According to Goto, the three main Jewish tribes—Nadir, Qurayza, and Qaynuqaʿ had three separate agreements with Muhammad. Muhammad himself made a document or documents for the three major Jewish tribes. The six Jewish groups called “yahud bani so-and-so” mentioned in the treaty were not the three large Jewish tribes, but refer to significant groups of converts to Judaism from within the pagan Arab tribes of Medina. Since most Jews married other Jews these groups grew into large clans within the larger pagan Arab tribe of which they were a part.

Muhammad Hamidullah divides the document into two parts: (1) The rules affecting the Muhajirun and the Anar that go back to the beginning of the first year after the Hijrah, and (2) the code for the Jews concluded after the Battle of Badr. In his view it was a constitution promulgated for the city-state of Medina. It included the prerogatives and obligations of the ruler and the ruled, as well as other immediate requirements (including social insurance for the needy).

According to Rubin, the Jewish participants were not the three main Jewish tribes, but Jewish groups that unlike the three main tribes, had neither a territory of their own nor a separate Jewish tribal affinity, because they were families and clans of converts to Judaism within the various pagan Arab tribes. Muhammad’s ummah was a unity sharing the same religious orientation (monotheism) and included the Jews as “an umma of believers.” They were entitled to complete protection for themselves that also included their dîn (religion and law).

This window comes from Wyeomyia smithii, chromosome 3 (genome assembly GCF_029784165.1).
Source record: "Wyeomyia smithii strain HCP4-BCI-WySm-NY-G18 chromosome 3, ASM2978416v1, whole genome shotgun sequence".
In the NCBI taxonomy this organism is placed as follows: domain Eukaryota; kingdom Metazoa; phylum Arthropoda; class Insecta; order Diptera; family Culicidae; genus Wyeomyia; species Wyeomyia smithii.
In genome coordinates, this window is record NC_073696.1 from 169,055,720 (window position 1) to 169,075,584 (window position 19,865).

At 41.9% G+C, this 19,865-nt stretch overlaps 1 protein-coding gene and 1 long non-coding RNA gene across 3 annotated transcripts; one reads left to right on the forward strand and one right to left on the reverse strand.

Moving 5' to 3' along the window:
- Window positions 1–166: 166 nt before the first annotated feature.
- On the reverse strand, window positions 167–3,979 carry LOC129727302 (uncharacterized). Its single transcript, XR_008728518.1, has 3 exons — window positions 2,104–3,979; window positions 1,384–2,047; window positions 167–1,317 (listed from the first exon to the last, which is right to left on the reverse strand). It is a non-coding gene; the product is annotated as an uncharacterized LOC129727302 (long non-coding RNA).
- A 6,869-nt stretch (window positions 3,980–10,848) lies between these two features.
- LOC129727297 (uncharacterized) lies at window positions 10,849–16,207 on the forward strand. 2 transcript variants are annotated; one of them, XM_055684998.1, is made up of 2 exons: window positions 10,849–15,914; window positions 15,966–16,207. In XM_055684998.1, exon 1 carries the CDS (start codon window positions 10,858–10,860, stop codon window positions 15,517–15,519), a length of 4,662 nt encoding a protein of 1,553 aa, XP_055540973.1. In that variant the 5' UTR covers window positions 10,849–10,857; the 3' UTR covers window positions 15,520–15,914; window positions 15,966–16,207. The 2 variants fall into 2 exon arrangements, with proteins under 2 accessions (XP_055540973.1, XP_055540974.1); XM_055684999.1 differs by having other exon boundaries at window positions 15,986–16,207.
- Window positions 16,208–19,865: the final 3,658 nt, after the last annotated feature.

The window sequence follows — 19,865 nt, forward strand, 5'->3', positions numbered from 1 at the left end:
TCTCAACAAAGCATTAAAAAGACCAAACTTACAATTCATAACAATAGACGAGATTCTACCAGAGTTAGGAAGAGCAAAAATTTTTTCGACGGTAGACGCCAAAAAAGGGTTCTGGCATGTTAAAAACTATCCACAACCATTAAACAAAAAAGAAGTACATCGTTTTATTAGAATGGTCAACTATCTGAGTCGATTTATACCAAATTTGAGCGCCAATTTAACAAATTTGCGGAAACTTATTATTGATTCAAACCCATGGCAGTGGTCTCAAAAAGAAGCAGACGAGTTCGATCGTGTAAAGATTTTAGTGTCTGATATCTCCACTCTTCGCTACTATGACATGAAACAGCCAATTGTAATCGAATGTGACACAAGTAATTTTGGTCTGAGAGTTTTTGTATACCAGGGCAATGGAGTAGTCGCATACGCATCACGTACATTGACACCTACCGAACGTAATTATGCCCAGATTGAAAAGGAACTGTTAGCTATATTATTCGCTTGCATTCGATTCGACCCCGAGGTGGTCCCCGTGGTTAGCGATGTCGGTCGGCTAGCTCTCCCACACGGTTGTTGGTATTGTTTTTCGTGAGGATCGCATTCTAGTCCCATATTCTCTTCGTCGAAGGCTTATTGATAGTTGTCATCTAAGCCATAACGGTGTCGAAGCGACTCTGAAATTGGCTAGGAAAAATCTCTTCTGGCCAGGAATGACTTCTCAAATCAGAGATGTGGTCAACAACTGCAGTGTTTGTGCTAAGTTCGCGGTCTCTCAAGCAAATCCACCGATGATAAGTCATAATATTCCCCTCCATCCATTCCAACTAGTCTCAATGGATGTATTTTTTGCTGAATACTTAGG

The original Covenant of Medina influenced later generations of Muslims to include Christians within its provisions. There are a total of six different versions of such covenants with different Christian groups, which have been largely ignored by both Muslim and European historians.

Even if the Christian Covenants are documents from much later times, the very fact that they originated in a half dozen different Christian communities shows that Christians in general expected their religious communities would be treated as fairly as the Jewish community had been. No Jewish community in Medieval Christian Europe ever had that expectation.